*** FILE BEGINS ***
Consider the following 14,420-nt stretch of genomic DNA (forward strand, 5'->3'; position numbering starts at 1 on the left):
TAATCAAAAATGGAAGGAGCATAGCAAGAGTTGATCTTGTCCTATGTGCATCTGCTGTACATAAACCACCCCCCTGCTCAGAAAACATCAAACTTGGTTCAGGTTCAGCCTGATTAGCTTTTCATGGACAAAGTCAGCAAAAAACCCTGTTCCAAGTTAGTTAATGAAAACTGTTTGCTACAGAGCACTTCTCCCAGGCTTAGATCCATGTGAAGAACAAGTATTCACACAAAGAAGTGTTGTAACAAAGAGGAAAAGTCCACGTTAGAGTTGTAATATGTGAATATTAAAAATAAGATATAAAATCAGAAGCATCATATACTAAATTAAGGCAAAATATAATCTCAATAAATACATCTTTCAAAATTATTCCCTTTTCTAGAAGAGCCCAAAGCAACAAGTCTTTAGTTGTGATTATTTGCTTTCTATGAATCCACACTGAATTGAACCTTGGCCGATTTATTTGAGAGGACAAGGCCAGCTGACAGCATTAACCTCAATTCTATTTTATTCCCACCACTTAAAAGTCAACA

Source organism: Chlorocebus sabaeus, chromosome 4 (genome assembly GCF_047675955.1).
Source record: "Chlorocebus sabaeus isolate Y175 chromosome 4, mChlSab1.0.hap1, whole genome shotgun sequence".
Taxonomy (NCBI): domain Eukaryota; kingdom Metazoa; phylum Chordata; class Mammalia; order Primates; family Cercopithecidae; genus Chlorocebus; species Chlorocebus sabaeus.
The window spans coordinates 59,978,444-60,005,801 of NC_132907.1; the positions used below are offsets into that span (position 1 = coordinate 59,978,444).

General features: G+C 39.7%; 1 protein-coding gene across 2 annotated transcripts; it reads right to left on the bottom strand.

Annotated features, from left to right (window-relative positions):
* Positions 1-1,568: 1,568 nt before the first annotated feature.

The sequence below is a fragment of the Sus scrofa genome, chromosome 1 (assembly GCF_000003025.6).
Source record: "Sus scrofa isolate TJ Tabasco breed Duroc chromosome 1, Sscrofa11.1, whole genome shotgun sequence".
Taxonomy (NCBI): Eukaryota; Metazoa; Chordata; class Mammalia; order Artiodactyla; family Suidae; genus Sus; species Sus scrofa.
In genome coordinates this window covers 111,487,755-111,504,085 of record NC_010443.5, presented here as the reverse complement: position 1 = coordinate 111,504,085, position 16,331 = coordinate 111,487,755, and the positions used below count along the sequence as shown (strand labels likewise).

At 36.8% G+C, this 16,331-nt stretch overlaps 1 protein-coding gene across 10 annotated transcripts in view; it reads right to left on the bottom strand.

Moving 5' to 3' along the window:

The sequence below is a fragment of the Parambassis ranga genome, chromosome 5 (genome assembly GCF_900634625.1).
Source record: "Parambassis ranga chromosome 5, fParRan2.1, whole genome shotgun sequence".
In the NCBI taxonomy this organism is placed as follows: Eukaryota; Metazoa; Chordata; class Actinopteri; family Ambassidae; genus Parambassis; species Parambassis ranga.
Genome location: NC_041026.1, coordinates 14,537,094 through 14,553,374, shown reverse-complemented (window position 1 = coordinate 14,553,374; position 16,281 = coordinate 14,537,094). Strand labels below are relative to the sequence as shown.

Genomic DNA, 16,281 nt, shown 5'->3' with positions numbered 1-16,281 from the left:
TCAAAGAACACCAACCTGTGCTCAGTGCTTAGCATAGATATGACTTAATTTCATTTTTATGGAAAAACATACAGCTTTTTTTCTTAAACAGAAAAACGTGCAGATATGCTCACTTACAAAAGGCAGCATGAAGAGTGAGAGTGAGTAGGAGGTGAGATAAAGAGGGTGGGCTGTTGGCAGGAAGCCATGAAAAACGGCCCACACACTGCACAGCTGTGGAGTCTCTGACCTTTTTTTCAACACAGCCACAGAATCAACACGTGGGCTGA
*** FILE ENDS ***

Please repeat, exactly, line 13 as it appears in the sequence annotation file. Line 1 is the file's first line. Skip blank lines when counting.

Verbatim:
In genome coordinates this window covers 111,487,755-111,504,085 of record NC_010443.5, presented here as the reverse complement: position 1 = coordinate 111,504,085, position 16,331 = coordinate 111,487,755, and the positions used below count along the sequence as shown (strand labels likewise).